At one point in 1970, Maier even worked for famous talk show host Phil Donahue as a housekeeper. During this period in her life, she kept a collection of belongings stored in boxes at various employers’ homes. In one such residence, there were two hundred boxes, almost all of it either photographs or negatives. Other collections at other residences included newspapers, which were described as “shoulder-high piles.” And she also had a collection of audiotapes. These were recordings of conversations with the people she photographed — a unique take on getting to know your subject material!
What’s interesting about all of this is that for a long time, Vivian Maier’s photography was completely unknown, just something she did for her own reasons. At the same time, her life was a troubled one, particularly in later years when she seriously struggled with finances. In her elderly years, she was destitute, to the point that the Gensburg brothers who she had cared for as children offered to help her financially, even going so far as to arrange an apartment for her in Chicago when she was on the verge of eviction.
These money troubles are what led to her discovery. She was unable to make the payments on a storage space she’d been renting in Chicago, so in 2007, the contents of that storage space were auctioned. This included negatives, prints, 8mm film, and recordings. John Maloof, Ron Slattery, and Randy Prow, all three photographic collectors, bought some of her work and published it online.
In 2008, Maier suffered an injury — a fall in which she hit her head. She never recovered from this, and in January 2009, she was placed in a Chicago nursing home, where she passed away on April 21, 2009.
Despite this, Maier’s photography continued to grow as more and more people took interest in it. In the years after her death, Maier’s work went from obscurity to international fame. By 2010, Jeffrey Goldstein, a prominent art collector, purchased some of the collection. Over the years, he added on to his collection of Maier prints and negatives, and in December 2014, he sold the collection to Toronto’s Stephen Bulger Gallery.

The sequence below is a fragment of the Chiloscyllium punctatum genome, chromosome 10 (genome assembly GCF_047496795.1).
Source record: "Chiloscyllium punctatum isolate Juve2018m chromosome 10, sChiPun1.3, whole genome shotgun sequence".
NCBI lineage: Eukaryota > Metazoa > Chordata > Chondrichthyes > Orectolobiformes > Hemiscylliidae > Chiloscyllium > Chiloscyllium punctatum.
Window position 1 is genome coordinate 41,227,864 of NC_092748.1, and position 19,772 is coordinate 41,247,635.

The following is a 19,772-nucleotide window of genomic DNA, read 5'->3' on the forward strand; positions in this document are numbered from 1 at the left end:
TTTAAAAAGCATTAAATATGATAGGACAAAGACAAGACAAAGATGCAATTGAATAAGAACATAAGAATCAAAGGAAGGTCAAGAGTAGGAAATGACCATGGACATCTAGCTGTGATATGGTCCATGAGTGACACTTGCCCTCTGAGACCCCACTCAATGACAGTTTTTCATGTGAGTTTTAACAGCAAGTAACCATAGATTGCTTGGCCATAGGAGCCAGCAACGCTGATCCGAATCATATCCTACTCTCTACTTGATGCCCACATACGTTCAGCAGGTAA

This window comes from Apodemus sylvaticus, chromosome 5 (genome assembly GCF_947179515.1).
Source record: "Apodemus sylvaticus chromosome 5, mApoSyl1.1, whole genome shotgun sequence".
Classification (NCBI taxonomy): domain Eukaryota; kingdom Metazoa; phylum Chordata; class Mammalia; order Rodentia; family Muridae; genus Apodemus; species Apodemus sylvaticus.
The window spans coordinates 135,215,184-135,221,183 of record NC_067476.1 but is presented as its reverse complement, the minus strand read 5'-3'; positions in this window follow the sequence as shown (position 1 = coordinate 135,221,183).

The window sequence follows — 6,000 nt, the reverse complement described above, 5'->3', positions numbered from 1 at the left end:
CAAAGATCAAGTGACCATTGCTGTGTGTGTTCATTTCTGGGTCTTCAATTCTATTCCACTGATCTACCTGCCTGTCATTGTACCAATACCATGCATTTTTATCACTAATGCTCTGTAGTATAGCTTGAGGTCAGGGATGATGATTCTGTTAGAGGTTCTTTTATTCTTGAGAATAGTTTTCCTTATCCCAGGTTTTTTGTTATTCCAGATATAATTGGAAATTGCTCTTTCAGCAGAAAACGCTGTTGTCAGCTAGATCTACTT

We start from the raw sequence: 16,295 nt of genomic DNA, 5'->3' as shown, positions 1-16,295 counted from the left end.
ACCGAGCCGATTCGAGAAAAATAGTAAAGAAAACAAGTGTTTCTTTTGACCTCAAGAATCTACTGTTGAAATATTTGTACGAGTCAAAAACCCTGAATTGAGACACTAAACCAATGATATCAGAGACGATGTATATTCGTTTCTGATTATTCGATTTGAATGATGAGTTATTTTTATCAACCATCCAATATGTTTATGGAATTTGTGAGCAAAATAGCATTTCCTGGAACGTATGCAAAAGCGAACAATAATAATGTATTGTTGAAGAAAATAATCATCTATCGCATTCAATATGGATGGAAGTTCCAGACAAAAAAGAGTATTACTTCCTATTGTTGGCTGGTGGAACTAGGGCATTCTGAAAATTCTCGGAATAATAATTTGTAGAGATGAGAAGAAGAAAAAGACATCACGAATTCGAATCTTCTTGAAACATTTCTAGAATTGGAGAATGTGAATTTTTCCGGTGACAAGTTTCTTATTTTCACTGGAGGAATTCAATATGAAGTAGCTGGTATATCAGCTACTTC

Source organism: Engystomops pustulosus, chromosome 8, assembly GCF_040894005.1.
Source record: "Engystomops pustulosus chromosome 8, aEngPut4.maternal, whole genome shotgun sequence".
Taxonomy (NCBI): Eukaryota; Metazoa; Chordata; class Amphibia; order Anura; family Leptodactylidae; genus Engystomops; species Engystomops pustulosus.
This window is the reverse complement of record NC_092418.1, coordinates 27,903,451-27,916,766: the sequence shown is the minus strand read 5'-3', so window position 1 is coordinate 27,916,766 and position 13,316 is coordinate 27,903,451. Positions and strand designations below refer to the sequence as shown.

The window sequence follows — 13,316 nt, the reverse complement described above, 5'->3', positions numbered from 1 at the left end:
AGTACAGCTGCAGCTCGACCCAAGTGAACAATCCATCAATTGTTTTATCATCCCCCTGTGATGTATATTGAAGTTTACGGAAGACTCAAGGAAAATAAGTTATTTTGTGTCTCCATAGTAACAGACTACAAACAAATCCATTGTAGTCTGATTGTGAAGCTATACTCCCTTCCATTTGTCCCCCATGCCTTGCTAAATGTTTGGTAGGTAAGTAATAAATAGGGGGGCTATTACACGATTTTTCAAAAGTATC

Today, the bulk of Maier’s work is owned by John Maloof, one of the original buyers, and who now runs what is called the Maloof Collection. Estimates say he has at least 90% of Maier’s total body of work, which includes not only prints, but recordings, rolls of film, movies, and more.
Currently, ownership of Maier’s work is under legal challenge, too. Lawyer David C. Deal argues that Maier’s heirs, which include a cousin in France, own the copyrights to Maier’s work, and thus are entitled to a portion of the proceeds from the sale of her work.
The Photography of Vivian Maier
Maier’s photography is what’s known as “street photography.” It’s a photographic genre that strives to depict everyday life as people go on about their business — usually made up of intimate candid shots as if to show people in their undisturbed habitat.
This is especially true of Maier’s work. When you look through what she produced, you’ll see a few common themes. Wealthy people dressed in finery abound, and they stand as an interesting contrast to people from other groups and classes. There are also plenty of images showing children getting dirty as they play, laborers at work, or unfortunate members of society doing what is needed to get through the day. Architecture is another prominent theme, often buildings in various stages of demolition.
What’s most striking about Maier’s portfolio is the dynamism. In studying Maier’s work, it’s immediately apparent that she had a gift for capturing life as it really is. One image after the next, they are all incredibly natural and gripping, as if Maier was no more than an observer. This is street photography at its finest — an honest documentation of all walks of life without the interference of the photographer. Truly, Vivian Maier’s work is an inspiration for all of us. She had an incredibly keen photographic eye, one capable seeing in ways most of us don’t often see as we go about our day to day business. If this type of photography interests you, her work is definitely something you should study!